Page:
August 2, 2005 4:00 AM PDT
AOL ready to reinvent itself
- Related Stories
My AOL beta unveiledJuly 28, 2005
AOL dials up Web search for mobile phonesJuly 26, 2005
Broadband's bargain huntJuly 20, 2005
Another worm hits AIM usersJuly 14, 2005
AOL, XM join for live content ventureJuly 12, 2005
AOL to increase personal control over contactsJuly 6, 2005
Live Aid for the Internet ageJuly 2, 2005
AOL launches video search serviceJune 30, 2005
AIM e-mail debutsJune 6, 2005
AOL goes high-speed, againJune 2, 2005
AOL tests Triton IM softwareMay 3, 2005
AOL tests waters for dial-up price cutApril 27, 2005
AOL to buy Time Warner in historic mergerJanuary 10, 2000
(continued from previous page)
or which they can efficiently produce."
AOL plans to dig deep into the wide variety of content available at the various Time Warner properties, which include HBO, CNN, People Magazine and Sports Illustrated, said AOL's Conroy. AOL is also working with Warner Bros. for movies and TV. Those sibling connections and AOL's still-large customer base give it a certain advantage over rivals, said Gerry Davidson, senior media analyst at Nielsen/NetRatings.
A portal for all comers
AOL's new portal features a main page with Web and video search, news headlines, movie listings links, and links to e-mail and AOL Instant Messenger services. Users can also create customized RSS (Really Simple Syndication) feeds of news and other content on a new My AOL page.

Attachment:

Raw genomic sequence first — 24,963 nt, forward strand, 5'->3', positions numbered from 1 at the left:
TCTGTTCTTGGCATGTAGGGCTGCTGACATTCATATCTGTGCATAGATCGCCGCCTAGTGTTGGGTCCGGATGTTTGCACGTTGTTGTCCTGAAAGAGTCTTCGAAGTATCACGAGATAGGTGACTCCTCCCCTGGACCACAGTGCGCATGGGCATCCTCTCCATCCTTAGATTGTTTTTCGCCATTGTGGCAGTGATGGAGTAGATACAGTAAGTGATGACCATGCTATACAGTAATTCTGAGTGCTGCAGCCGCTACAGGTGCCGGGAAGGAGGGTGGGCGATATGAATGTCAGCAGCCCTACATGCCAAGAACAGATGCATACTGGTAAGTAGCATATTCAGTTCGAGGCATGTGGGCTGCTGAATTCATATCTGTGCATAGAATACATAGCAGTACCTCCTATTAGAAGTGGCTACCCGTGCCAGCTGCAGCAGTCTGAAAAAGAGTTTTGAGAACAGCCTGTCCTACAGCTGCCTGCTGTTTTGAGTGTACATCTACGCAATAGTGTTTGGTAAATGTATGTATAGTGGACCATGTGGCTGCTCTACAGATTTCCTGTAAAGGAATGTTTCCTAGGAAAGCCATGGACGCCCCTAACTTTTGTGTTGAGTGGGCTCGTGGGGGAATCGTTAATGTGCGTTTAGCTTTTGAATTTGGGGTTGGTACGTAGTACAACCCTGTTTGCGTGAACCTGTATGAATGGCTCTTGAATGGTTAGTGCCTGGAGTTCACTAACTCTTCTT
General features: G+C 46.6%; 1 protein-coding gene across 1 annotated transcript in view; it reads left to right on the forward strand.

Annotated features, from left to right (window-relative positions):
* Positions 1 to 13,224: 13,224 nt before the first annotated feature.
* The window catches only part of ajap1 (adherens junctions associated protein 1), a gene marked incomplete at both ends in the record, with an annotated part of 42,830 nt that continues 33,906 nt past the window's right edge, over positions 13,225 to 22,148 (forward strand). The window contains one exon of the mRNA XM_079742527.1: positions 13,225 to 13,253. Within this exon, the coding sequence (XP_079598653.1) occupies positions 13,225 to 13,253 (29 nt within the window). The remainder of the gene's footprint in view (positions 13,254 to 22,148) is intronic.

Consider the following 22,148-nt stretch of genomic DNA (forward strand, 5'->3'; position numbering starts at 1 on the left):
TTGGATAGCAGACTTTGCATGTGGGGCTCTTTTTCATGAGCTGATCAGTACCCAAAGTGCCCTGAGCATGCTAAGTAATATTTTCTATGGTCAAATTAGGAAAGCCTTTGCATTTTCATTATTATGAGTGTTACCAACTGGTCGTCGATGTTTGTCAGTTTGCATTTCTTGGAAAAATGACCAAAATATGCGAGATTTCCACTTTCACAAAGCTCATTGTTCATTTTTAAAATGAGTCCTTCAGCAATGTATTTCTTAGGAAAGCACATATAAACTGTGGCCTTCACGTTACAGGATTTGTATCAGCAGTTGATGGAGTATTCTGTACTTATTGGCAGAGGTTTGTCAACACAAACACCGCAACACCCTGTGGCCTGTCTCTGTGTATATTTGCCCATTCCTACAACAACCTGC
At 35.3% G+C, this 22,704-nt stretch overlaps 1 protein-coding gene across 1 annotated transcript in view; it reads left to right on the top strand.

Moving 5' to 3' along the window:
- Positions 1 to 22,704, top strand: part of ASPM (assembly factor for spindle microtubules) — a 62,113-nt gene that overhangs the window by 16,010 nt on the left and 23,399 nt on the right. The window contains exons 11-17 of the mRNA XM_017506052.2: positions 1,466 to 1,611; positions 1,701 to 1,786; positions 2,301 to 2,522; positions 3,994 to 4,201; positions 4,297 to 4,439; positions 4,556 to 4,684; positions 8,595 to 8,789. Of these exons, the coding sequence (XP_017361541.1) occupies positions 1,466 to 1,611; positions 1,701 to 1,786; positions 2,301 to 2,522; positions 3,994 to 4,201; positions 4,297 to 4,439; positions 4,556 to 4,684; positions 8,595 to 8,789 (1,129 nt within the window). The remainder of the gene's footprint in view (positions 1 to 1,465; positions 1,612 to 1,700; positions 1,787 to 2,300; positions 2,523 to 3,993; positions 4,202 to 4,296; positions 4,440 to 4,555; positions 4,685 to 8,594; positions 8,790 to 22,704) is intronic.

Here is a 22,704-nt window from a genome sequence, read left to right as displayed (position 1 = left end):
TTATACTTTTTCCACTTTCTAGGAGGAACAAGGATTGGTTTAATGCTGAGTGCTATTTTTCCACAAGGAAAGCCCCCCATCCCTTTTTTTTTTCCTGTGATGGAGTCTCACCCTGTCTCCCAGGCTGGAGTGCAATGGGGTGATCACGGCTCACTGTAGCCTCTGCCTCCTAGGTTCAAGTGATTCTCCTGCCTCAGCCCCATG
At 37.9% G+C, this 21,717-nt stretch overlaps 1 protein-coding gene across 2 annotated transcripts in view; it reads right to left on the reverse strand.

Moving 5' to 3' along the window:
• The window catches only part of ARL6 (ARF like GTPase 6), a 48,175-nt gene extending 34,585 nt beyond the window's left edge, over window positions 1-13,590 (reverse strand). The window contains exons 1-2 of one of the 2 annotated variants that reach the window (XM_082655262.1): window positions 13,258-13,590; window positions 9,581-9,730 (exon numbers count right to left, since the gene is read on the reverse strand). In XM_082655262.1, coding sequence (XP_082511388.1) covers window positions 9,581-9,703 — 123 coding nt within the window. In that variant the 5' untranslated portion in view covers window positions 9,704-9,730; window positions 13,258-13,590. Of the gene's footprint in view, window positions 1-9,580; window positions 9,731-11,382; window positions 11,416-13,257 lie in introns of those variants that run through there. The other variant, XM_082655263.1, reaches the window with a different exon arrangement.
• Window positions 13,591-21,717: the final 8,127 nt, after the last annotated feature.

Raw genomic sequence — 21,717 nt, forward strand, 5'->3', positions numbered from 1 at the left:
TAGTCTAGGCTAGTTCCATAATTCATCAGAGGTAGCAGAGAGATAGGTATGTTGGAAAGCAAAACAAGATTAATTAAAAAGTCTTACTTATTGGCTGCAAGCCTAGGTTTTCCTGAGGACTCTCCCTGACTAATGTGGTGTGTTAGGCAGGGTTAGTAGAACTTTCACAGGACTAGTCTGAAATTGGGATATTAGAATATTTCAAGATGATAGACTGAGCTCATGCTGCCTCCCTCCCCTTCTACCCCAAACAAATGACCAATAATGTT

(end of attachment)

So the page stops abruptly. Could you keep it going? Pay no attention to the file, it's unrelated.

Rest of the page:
"With the addition of RSS feeds to the My AOL home page, AOL now offers a compelling alternative for a start page for many people," Chris Sherman wrote last week in a SearchEngineWatch article.
A major focus is multimedia. The new portal features a video page optimized for broadband content, with on-demand videos as well as clips from movies, TV, music and news, and exclusive concerts and live feeds. Its video search service offers access to more than 15,000 licensed and originally produced assets.
In early July, AOL hosted the Live 8 series of concerts, which attracted "double-digit millions" of viewers--"a new record in terms of peak simultaneous usage, we think, for any event on the Internet," AOL's Bankoff said.
"Live 8 was a watershed online video event," said Tim Hanlon, director of emerging contacts for Starcom MediaVest Group. "Once the concert is over, this thing is living on for weeks afterward in an on-demand way...No television network does that and no movie studio does that."
In addition, AOL is beefing up its communications services. It's beta testing a new version of AOL Instant Messenger (AIM), the most popular chat program with more than 40 million active monthly subscribers.
AOL subscribers will be paying for customer support, security features such as antispam, anti-spyware, antivirus and parental controls, and access to more than 200 radio channels at a higher quality and with no commercials, Bankoff said.
"It's a high-risk, high-reward situation," said Gartner analyst Weiner. "Everything looks really good, and everything performs well. The question will be: Can they convince the public they are truly moving away from a proprietary business and becoming a competitor to Yahoo, MSN and Google? They have to convince people that this is going to be their primary business."
13 commentsJoin the conversation! Add your comment